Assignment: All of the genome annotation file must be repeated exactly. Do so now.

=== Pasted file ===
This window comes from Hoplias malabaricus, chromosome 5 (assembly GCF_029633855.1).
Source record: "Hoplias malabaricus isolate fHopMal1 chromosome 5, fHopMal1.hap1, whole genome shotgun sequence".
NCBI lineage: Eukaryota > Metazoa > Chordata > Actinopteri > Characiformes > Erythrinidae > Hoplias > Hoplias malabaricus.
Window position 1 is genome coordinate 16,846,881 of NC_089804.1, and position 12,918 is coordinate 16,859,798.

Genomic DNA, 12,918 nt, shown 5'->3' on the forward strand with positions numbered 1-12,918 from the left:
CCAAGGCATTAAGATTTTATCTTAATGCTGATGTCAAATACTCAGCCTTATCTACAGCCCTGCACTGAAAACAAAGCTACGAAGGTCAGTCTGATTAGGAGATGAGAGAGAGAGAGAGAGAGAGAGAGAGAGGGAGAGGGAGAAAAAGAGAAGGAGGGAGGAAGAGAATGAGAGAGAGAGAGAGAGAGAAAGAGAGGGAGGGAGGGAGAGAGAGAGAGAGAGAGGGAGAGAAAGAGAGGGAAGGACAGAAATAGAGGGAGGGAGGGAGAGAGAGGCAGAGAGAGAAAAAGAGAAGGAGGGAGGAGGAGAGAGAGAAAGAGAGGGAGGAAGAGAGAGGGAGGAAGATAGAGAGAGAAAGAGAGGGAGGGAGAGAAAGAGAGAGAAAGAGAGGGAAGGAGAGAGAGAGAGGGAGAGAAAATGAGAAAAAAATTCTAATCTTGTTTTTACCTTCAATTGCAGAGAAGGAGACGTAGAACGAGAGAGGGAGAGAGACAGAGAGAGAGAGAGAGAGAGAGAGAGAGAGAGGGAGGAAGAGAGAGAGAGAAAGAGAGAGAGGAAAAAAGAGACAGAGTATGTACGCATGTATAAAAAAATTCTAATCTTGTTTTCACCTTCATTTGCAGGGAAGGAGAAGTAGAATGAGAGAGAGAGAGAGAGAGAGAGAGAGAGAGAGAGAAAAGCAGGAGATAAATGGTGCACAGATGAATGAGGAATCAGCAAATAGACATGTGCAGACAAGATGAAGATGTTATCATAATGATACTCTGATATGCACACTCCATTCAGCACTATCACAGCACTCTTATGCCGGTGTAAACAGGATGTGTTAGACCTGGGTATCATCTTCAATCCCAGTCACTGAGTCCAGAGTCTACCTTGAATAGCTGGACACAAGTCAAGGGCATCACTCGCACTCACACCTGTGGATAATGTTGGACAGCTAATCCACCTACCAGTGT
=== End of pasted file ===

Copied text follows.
This window comes from Hoplias malabaricus, chromosome 5 (assembly GCF_029633855.1).
Source record: "Hoplias malabaricus isolate fHopMal1 chromosome 5, fHopMal1.hap1, whole genome shotgun sequence".
NCBI lineage: Eukaryota > Metazoa > Chordata > Actinopteri > Characiformes > Erythrinidae > Hoplias > Hoplias malabaricus.
Window position 1 is genome coordinate 16,846,881 of NC_089804.1, and position 12,918 is coordinate 16,859,798.

Genomic DNA, 12,918 nt, shown 5'->3' on the forward strand with positions numbered 1-12,918 from the left:
CCAAGGCATTAAGATTTTATCTTAATGCTGATGTCAAATACTCAGCCTTATCTACAGCCCTGCACTGAAAACAAAGCTACGAAGGTCAGTCTGATTAGGAGATGAGAGAGAGAGAGAGAGAGAGAGAGAGAGGGAGAGGGAGAAAAAGAGAAGGAGGGAGGAAGAGAATGAGAGAGAGAGAGAGAGAGAAAGAGAGGGAGGGAGGGAGAGAGAGAGAGAGAGAGGGAGAGAAAGAGAGGGAAGGACAGAAATAGAGGGAGGGAGGGAGAGAGAGGCAGAGAGAGAAAAAGAGAAGGAGGGAGGAGGAGAGAGAGAAAGAGAGGGAGGAAGAGAGAGGGAGGAAGATAGAGAGAGAAAGAGAGGGAGGGAGAGAAAGAGAGAGAAAGAGAGGGAAGGAGAGAGAGAGAGGGAGAGAAAATGAGAAAAAAATTCTAATCTTGTTTTTACCTTCAATTGCAGAGAAGGAGACGTAGAACGAGAGAGGGAGAGAGACAGAGAGAGAGAGAGAGAGAGAGAGAGAGAGAGGGAGGAAGAGAGAGAGAGAAAGAGAGAGAGGAAAAAAGAGACAGAGTATGTACGCATGTATAAAAAAATTCTAATCTTGTTTTCACCTTCATTTGCAGGGAAGGAGAAGTAGAATGAGAGAGAGAGAGAGAGAGAGAGAGAGAGAGAGAGAAAAGCAGGAGATAAATGGTGCACAGATGAATGAGGAATCAGCAAATAGACATGTGCAGACAAGATGAAGATGTTATCATAATGATACTCTGATATGCACACTCCATTCAGCACTATCACAGCACTCTTATGCCGGTGTAAACAGGATGTGTTAGACCTGGGTATCATCTTCAATCCCAGTCACTGAGTCCAGAGTCTACCTTGAATAGCTGGACACAAGTCAAGGGCATCACTCGCACTCACACCTGTGGATAATGTTGGACAGCTAATCCACCTACCAGTGT